Next, we need to use predicted fitness of each individual from multiple logistic regression (saved as noted above) to calculated the average of w*(1-w), where w is predicted fitness for each individual. This measure is denoted "c" in Janzen and Stern. Each standardized logistic selection gradient (a’) is then multiplied by c to estimate the corresponding linear selection gradient.
Note that the saved predicted values are probabilities between 0 and 1. The value of c calculated from them therefore needs to be converted back to relative fitness. This can be done by multiplying c (0.1206 for males, 0.1927 for females - see table below) by the inverse of average fitness. In this case, average fitness from the predicted values for males is 0.58621 and females is 0.42857 (see table below). Thus, c for males should be multiplied by 1.705873 (1/.58621) and for females should be multiplied by 2.333341 (1/.42857).
Multiplying each standardized logistic regression gradient by this corrected c yields values identical to those in the last column of Janzen and Stern. They are very similar but not identical to the selection gradients calculated using multiple linear regression.
Part 4. Calculating linear selection differentials
Linear selection differentials are interpreted as the total change in mean phenotype with a generation, and are calculated as the difference in trait means before and after selection (or the covariance between the trait and relative fitness; Brodie III et al. 1995). The critical difference between differentials and gradients is that the former measure the total strength of selection on the trait (direct and indirect) and the later only the strength of direct selection on the trait. Thus, gradients are the effect of a trait on relative fitness when all other traits are held constant and the differentials do not consider any other traits.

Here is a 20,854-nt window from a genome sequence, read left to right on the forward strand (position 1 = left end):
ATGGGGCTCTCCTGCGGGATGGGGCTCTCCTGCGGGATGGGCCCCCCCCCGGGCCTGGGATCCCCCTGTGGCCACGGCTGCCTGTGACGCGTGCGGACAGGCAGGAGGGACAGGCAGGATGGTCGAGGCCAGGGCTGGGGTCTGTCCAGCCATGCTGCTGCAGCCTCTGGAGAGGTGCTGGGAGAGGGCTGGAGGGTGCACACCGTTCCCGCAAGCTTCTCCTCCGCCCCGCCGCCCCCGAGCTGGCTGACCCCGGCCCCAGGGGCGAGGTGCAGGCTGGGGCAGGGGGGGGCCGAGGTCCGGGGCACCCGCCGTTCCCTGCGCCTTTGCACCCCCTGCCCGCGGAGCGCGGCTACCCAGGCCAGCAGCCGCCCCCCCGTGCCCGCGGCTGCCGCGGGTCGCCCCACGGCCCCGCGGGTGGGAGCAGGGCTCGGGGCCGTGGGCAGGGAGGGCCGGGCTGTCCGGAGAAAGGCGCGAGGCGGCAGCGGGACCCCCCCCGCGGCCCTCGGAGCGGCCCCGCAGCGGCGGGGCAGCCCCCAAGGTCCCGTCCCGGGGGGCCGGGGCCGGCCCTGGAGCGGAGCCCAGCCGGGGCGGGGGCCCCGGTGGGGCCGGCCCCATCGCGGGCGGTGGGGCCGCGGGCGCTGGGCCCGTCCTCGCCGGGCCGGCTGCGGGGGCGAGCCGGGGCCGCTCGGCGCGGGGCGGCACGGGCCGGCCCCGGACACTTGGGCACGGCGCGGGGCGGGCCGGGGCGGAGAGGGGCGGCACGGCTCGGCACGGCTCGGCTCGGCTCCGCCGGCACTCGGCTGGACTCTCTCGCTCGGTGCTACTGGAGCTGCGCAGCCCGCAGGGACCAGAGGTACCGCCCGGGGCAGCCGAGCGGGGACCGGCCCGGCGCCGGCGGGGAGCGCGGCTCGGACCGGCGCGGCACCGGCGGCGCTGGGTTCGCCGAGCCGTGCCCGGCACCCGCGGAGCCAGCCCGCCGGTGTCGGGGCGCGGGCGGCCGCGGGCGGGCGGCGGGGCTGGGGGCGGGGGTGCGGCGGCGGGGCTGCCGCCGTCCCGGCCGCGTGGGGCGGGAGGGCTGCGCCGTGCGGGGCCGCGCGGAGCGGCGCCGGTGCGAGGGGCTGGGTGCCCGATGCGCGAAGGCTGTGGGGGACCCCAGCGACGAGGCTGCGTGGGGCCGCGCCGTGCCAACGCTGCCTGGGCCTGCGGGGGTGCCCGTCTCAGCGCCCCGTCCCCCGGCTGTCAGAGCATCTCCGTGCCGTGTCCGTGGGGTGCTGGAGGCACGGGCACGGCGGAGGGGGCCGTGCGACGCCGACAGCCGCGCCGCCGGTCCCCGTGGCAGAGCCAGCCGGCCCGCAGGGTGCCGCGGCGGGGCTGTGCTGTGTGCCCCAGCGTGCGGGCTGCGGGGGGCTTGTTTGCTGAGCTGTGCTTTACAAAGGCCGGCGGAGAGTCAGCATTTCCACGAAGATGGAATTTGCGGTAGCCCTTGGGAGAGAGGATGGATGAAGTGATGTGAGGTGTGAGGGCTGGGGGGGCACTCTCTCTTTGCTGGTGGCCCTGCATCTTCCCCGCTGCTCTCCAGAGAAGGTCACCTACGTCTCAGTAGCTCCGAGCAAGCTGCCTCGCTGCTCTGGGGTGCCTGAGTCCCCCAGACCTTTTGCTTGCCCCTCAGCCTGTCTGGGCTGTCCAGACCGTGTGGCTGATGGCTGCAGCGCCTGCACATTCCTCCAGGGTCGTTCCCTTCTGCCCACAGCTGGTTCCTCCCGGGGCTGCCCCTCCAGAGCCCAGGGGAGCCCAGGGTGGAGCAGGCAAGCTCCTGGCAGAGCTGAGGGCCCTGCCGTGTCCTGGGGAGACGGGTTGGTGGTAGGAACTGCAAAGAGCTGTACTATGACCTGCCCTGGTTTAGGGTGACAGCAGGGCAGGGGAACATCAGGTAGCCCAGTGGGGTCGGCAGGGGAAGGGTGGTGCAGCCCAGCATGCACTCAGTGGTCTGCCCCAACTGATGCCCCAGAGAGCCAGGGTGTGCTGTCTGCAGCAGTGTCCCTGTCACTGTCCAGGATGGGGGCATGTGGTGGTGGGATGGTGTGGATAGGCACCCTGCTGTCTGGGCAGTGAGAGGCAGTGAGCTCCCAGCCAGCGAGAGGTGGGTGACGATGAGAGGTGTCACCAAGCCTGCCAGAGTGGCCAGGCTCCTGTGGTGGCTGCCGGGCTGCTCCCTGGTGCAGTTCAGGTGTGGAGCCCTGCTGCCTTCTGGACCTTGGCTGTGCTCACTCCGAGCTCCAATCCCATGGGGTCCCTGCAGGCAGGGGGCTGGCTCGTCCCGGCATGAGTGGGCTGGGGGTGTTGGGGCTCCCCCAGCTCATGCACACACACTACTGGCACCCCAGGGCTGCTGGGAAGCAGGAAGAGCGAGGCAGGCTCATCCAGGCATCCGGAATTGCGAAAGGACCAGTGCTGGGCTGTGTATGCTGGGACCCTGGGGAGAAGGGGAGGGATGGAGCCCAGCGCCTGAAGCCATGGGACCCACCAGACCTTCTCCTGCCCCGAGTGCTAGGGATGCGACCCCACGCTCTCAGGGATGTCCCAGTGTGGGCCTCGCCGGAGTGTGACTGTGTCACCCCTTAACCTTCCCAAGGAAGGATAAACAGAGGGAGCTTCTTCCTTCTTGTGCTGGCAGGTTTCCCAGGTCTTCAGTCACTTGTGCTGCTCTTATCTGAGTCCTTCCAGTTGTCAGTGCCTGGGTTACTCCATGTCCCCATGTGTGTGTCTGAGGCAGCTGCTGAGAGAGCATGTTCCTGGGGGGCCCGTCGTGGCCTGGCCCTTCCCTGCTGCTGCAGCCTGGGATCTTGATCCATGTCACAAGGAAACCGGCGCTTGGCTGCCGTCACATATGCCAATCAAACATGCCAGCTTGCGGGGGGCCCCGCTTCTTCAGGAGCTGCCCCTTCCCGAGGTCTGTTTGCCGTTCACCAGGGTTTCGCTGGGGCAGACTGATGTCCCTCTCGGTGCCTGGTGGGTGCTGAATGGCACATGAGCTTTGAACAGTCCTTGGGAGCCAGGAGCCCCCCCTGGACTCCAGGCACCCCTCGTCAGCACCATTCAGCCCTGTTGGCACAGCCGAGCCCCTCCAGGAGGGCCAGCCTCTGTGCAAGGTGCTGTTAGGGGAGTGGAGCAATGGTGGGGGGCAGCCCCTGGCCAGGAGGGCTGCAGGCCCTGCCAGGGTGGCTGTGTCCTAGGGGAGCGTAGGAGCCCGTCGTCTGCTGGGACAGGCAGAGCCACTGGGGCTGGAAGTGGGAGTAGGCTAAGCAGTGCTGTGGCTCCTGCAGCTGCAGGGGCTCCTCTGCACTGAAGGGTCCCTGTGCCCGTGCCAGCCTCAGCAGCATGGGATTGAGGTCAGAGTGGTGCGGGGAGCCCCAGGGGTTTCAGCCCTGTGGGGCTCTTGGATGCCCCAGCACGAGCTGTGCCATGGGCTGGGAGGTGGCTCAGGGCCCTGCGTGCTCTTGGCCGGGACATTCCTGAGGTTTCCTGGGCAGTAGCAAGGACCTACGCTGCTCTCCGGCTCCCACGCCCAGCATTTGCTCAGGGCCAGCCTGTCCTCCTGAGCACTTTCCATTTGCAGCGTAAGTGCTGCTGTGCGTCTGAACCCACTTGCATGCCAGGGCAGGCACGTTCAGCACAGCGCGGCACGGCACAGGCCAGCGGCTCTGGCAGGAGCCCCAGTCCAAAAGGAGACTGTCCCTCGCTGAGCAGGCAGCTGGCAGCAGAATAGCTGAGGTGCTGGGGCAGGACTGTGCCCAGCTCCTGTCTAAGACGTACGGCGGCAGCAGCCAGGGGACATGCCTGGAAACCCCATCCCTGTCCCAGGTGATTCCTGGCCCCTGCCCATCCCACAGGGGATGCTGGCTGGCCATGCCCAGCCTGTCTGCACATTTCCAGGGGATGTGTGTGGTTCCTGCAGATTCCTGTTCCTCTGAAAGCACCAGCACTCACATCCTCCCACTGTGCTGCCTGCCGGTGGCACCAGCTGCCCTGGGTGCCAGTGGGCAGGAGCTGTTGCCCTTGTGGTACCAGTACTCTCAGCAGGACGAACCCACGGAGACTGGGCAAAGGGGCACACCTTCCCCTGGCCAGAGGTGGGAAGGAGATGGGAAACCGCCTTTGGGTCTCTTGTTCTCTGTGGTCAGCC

I used all of the sparrows (those that live and those that died) for the before selection sample, and only those that lived as the after sample. The data for these calculations are shown below.
Standardized selection differentials are then calculated by dividing each differential by the SD for that trait. Note that this is the opposite of what is done to standardize selection gradients (I figured out why once but I have forgotten).
Part 5. Using linear selection gradients to estimate selection differentials
Now, I want to show that the linear selection gradients calculated earlier (Step 2) can be used to estimate the selection differential. To do this we need to remember that b=P-1s (P is the phenotypic variance/covariance matrix). Thus, s = bP. I therefore first calculated the variance/covariance matrix (using the correlation command in SPSS, with the covariance option selected).
I then multiplied the vector of selection gradients for each sex by that matrix. The values came out just as they should have (i.e., they were equal to the differentials calculated using regression as above).
It may also be possible to convert from differentials to gradients but the problem there is that the above matrices must be inverted and this is not a simple task because an inverted matrix must be found as P-1P=I, where I is the identity matrix (1 in the diagonal, 0 elsewhere). It can be done using programs that manipulate matrices. I do not think this is advisable for us, however, because we should be using logistic regression to determine significance values and this back-calculation approach from selection differentials would not allow this.
Part 6. Non-linear selection gradients